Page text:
The monthly Slow Roll was a pleasure as usual, spending time with others cruising around Asbury Park on bikes. We noted the bike and walk infrastructure appearing in the city, but as usual we also experienced impatient drivers, and a close pass as we navigated Main Street. It underscored the ongoing need for more and better infrastructure to make streets safe for people walking and biking, to slow and calm traffic #20isplenty, and the need for reduced the use of automotive vehicles in our small city.

According to NJ Bike Law, bicyclists may use the full lane, and are not required to ride in the bike lane. Bike riders are more visible riding in the lane, but often rightfully feel frightened and vulnerable among motor vehicles. Paint doesn’t protect, and these striped lanes are within the space where a driver door will open, either hitting the person on the bike or forcing the bike rider into traffic. Whenever possible “take the lane” if you are a bike rider, and if you are a driver please be aware that bike riders are permitted to do so.

Visibility is of utmost importance (contact us to get bright bike lights!). Science has proven that drivers are most likely to see other vehicles, but too often completely unable to see people walking or biking.

#takethelane #bicyclistsmayusefulllane

This is the way city streets should look all the time. Let’s keep working on safe streets for everyone, especially the most vulnerable in Asbury Park.

 

Today is World Day Of Remembrance For Road Traffic Victims, and we hope that you will sign & share this pledge for a NJ where no one dies on the roads: tinyurl.com/visionzeronj

World Day Of Remembrance For Road Traffic Victims

11.15.2020

Follow Tri-State Transportation Campaign and NJ Bike &b Walk Coalition

 

 

Slow Roll In Honor Of World Remembrance Day For Road Traffic Victims

Slow Roll Bike Ride Saturday, Nov.14th at 1pm.

In honor of World Day of Remembrance For Road Traffic Victims – Asbury Park Slow is Roll Saturday, November 14th Meet at The Carousel at 1pm for about an hour cruise around the city. We encourage a bright, white flashing light on the front, and red flashing light on the back of bikes. Cars have daytime running lights. So should bicycles. Until all bikes come equipped with lights we have to buy them – or message us if you’re unable to get lights and we’ll hook you up. 👍🏻🚲🌠🎇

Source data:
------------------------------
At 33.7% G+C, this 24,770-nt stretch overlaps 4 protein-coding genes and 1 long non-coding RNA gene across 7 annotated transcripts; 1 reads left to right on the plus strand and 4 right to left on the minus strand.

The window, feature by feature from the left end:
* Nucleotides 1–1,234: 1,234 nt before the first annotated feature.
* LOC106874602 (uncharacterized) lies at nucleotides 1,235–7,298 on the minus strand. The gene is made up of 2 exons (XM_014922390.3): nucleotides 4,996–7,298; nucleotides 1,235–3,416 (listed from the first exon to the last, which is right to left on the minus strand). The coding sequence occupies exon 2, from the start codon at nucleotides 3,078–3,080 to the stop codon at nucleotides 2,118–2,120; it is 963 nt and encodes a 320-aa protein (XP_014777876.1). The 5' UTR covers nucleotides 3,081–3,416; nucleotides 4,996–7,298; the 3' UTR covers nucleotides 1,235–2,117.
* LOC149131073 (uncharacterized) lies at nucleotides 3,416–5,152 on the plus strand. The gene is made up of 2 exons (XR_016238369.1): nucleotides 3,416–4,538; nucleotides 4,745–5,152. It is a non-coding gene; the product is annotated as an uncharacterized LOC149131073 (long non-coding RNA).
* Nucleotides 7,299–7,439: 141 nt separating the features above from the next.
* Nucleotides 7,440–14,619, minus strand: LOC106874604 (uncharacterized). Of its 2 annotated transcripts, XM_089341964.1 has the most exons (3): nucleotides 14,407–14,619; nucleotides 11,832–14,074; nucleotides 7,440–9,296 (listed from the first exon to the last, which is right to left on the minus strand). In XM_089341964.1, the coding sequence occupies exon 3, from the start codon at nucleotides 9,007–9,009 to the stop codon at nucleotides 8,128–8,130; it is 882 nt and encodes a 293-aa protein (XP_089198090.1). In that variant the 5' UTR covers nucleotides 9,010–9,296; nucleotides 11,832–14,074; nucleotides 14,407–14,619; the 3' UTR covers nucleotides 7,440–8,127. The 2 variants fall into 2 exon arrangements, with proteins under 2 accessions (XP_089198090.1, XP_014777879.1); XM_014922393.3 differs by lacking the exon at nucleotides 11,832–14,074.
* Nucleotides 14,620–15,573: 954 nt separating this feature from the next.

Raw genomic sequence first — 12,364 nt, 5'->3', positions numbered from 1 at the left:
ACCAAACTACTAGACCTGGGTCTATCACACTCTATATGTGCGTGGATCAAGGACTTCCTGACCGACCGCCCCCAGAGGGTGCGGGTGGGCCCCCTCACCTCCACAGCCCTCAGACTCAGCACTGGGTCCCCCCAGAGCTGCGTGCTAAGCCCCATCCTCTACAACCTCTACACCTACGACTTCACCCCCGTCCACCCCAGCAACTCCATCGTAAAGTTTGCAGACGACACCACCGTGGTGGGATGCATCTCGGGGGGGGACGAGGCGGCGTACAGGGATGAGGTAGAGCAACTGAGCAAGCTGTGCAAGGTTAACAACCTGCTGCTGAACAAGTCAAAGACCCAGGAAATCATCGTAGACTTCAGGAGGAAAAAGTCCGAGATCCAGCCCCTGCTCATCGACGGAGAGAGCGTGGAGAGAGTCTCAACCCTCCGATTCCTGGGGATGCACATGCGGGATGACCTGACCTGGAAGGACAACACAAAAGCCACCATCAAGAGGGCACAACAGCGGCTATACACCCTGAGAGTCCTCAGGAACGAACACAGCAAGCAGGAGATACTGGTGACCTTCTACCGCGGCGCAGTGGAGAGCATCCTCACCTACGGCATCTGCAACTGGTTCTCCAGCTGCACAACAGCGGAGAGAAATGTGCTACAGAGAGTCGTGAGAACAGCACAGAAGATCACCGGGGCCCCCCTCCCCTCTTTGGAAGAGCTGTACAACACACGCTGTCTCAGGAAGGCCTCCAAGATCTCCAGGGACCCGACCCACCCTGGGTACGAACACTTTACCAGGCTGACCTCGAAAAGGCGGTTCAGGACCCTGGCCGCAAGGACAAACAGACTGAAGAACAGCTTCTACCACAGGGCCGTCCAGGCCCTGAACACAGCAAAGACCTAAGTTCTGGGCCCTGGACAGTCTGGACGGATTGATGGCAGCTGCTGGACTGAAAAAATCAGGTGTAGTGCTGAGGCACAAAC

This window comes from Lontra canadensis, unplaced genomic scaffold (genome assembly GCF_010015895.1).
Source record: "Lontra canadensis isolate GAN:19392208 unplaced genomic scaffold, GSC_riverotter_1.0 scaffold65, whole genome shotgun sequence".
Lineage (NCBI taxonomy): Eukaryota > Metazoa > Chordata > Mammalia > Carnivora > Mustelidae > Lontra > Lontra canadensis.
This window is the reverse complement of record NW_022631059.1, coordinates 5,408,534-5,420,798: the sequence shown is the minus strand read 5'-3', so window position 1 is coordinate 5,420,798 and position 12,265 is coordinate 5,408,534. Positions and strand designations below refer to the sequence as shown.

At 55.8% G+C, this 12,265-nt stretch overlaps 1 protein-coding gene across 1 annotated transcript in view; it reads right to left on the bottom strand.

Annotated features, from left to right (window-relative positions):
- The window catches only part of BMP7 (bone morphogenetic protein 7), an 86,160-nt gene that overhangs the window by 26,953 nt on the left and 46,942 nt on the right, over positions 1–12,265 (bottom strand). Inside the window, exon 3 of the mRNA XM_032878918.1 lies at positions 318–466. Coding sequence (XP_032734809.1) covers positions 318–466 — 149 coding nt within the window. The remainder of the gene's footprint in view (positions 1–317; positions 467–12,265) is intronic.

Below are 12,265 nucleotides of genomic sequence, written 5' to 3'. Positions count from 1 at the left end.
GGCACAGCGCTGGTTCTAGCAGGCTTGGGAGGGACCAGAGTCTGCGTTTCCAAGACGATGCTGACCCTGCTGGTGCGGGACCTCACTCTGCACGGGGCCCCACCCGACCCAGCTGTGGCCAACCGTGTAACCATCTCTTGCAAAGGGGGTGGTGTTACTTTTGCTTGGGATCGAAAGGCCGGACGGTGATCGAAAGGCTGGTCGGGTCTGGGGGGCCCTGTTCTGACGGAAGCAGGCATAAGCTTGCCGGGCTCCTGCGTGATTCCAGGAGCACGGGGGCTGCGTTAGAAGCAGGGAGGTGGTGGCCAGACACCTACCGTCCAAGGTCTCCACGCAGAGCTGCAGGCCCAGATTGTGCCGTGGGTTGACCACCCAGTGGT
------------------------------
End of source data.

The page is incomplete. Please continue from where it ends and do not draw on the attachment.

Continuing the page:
Please join the FB Live Event on Nov. 15th at 11am (link below) and consider a donation to NJ Bike & Walk Coalition,which works tirelessly to make streets and safe for everyone, especially the most vulnerable. NJBWC has been incredibly helpful to Asbury Park Complete Streets Coalition.

 

World Day Of Remembrance For Road Traffic Victims

 

Race, Class, and the Silent Epidemic of Pedestrian Deaths in America

For those concerned about making streets safe for the most vulnerable in our Asbury Park community, we recommend the book, Right Of Way, by Angie Schmitt, and the webinar hosted by Charles T. Brown: Right of Way: Race, Class, and the Silent Epidemic of Pedestrian Deaths in America.

The facts and data presented in the webinar are illuminating and disturbing. Pedestrian deaths are not accidents, nor are they random, but they are a part of a systemic problem, with systemic causes. We have a car-oriented culture by design on the part of the automotive industry. There is a need for engineers (and there are some) to step up to acknowledge that 6000 deaths a year of people walking in the US is unacceptable. Black and brown people are the most common victims of pedestrian crashes.

Asbury Park is a small city with a lot of automotive traffic, and a high percentage of residents under the “poverty line”. Traffic is moving at unsafe speeds most of the time throughout the city. We need to reduce speeds by building infrastructure that prioritizes people walking and micro-mobility.  While we don’t advocate for enforcement by police, we do advocate lowering speed limits, and monitoring with speed cameras. #20isplenty.

There is a need for engineering, education, and enforcement – not by police – to keep streets safe for the most vulnerable road users, many of whom are Black and other people of color, and many of those are poor and must walk or ride bikes for transportation.

This website and blog are intended to be an educational tool for the community. We hope that supporters of Asbury Park Complete Streets Coalition will share the site, buy the book, and watch the webinar (a little over an hour) and spread the word about how we can make Asbury Park a safer, healthier city.

Right Of Way

Race, Class, and the Silent Epidemic of Pedestrian Deaths in America

248 pages
6 x 9

Angie Schmitt; Foreword by Charles T. Brown

 

“The face of the pedestrian safety crisis looks a lot like Ignacio Duarte-Rodriguez. The 77-year old grandfather was struck in a hit-and-run crash while trying to cross a high-speed, six-lane road without crosswalks near his son’s home in Phoenix, Arizona. He was one of the more than 6,000 people killed while walking in America in 2018. In the last ten years, there has been a 50 percent increase in pedestrian deaths.